As you know from our 2019 Roadmap, we’re hard at work revamping stellar.org.
A big piece of that work has been devising a new brand identity for Stellar itself. The current look has gotten us far, but Stellar’s future needs something with more design flexibility. We have big plans. Could you see a cartoon rocket ship in use at some central bank or in a press release from a national monetary authority? We couldn’t either.
We’ll soon get to our new look, but before we do, let’s take a second to say goodbye to the old one: so long, Rocketship! You’ve served us well, and we’ll remember you fondly. As you blast off on a hero’s journey to explore the universe, know that we wish you all the best. Please tell the vast, empty reaches of space all about broken payment systems back here on Earth.
Okay. Onward. To help us redefine our visual identity, we enlisted the design firm Kurppa Hosk. To start, we came up with a few guiding principles:
The new logo should be versatile.
Stellar is an open network. It serves as the backbone to all kinds of financial products and services and is home to a diverse ecosystem of projects. The logo should be use-case neutral—for example, it can’t be clearly about “remittances”. The logo should of course look good at any size: as an app icon, on coinmarketcap, on a tee shirt, on a billboard. And the logo should be at home in any context, from national media to r/stellar.
The new logo should tell some of Stellar’s story.
It should reflect the openness of the network. It should feel friendly, inclusive. And, ideally, it should nod to Stellar’s past—if the logo can’t be a cartoon rocketship, it could at least harken to Stellar’s more playful, space-exploratory days.
The new logo should work as a currency symbol.
This final requirement evolved as we worked with Kurppa. On its own, our logo will represent Stellar Lumens, so it should be able to stand in for the coin. But also, in the future, when Stellar is a global monetary standard, the logo will need to work in-line, so you can type it in a sentence, like you do with $ and € and £ and ¥. The unicode symbol for “Stellar Lumens” might not yet exist, but it one day will, so the logo should come prepared.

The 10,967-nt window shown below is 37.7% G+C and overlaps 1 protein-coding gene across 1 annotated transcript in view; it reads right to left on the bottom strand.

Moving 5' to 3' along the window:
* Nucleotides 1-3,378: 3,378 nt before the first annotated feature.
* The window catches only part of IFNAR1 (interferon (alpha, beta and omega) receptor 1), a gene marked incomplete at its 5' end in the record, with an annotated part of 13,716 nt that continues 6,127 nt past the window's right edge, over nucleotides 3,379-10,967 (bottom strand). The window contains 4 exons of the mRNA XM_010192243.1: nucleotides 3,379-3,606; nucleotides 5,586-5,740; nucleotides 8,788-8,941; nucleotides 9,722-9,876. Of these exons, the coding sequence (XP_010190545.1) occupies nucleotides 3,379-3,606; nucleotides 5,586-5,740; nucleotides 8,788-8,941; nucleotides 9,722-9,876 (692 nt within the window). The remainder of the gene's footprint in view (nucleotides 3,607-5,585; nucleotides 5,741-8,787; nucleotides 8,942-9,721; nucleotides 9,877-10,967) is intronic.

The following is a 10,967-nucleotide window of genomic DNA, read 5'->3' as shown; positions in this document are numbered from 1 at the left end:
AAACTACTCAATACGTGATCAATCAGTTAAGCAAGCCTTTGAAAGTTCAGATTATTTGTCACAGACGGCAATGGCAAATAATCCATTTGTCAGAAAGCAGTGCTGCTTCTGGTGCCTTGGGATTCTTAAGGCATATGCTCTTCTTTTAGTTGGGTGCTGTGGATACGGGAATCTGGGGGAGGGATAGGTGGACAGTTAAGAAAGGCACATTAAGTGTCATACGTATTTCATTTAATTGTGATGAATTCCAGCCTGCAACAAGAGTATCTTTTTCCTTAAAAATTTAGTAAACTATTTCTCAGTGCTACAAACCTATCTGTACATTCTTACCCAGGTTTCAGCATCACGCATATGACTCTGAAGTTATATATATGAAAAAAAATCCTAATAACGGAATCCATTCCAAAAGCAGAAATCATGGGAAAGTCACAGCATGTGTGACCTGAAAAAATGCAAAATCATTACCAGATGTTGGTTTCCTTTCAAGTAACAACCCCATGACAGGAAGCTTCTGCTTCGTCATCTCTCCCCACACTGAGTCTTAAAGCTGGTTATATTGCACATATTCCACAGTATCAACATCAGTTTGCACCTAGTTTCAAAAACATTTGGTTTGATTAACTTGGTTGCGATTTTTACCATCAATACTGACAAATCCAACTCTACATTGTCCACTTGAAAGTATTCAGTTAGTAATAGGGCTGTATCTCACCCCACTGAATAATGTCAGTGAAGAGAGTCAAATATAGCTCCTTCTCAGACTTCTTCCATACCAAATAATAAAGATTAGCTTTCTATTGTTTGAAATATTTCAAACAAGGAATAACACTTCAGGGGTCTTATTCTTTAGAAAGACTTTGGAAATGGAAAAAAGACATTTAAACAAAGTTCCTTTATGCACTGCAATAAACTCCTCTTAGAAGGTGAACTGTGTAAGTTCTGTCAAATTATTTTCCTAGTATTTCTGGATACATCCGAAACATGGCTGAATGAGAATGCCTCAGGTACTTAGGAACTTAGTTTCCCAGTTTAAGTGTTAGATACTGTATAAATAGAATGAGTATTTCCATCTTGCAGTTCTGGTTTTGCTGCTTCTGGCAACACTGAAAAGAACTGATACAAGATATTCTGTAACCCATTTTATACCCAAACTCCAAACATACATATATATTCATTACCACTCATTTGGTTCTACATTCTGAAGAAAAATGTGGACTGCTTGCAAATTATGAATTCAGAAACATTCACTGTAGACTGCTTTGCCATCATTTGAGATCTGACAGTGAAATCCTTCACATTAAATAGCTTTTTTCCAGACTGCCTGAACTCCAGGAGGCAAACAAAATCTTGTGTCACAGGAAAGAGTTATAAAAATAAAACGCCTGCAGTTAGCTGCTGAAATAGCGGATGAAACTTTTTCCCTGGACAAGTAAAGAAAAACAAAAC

Our initial explorations led us to a series of circles with strikes through them:
Round seems friendly and planetary — not to mention coin-like — and the strike suggests direction, action, and movement. But among the above designs there were valences of “do not enter” and “the empty set” that as an open, busy network we wanted to avoid.
So, over many iterations, we played with the negative space. And the stroke weight. And rotated the logo around so it looked a little like an “S”. And, you know, where one line is good, two lines is even better…so without further ado, we present the new Stellar logo:
It’s got resonance with our “S”; it’s got just a hint of Saturn in there; and it can work in copy as a currency symbol like so:
While we needed to completely refresh the logo, we wanted the new Stellar wordmark to be more familiar to our long-term community. The typeface we chose is a bit sleeker and more modern, but not all that different—which will help with continuity for all the projects who’ve already built on Stellar.
Here are the mark and logo deployed across our three main use-cases. We wanted to make sure that, like nodes on the Stellar network, those variations intertwine.
We’ve also devised a new palette for Stellar. Something warmer and less predictably “financial” than the current blue and gray.
We will launch the brand officially with the stellar.org redesign in May, and we’ll begin using the identity in new projects effective immediately. We’re very excited to be taking this first public step towards a new face for Stellar. We look forward to seeing it everywhere soon.
The new logo and wordmark are available as vector graphics here.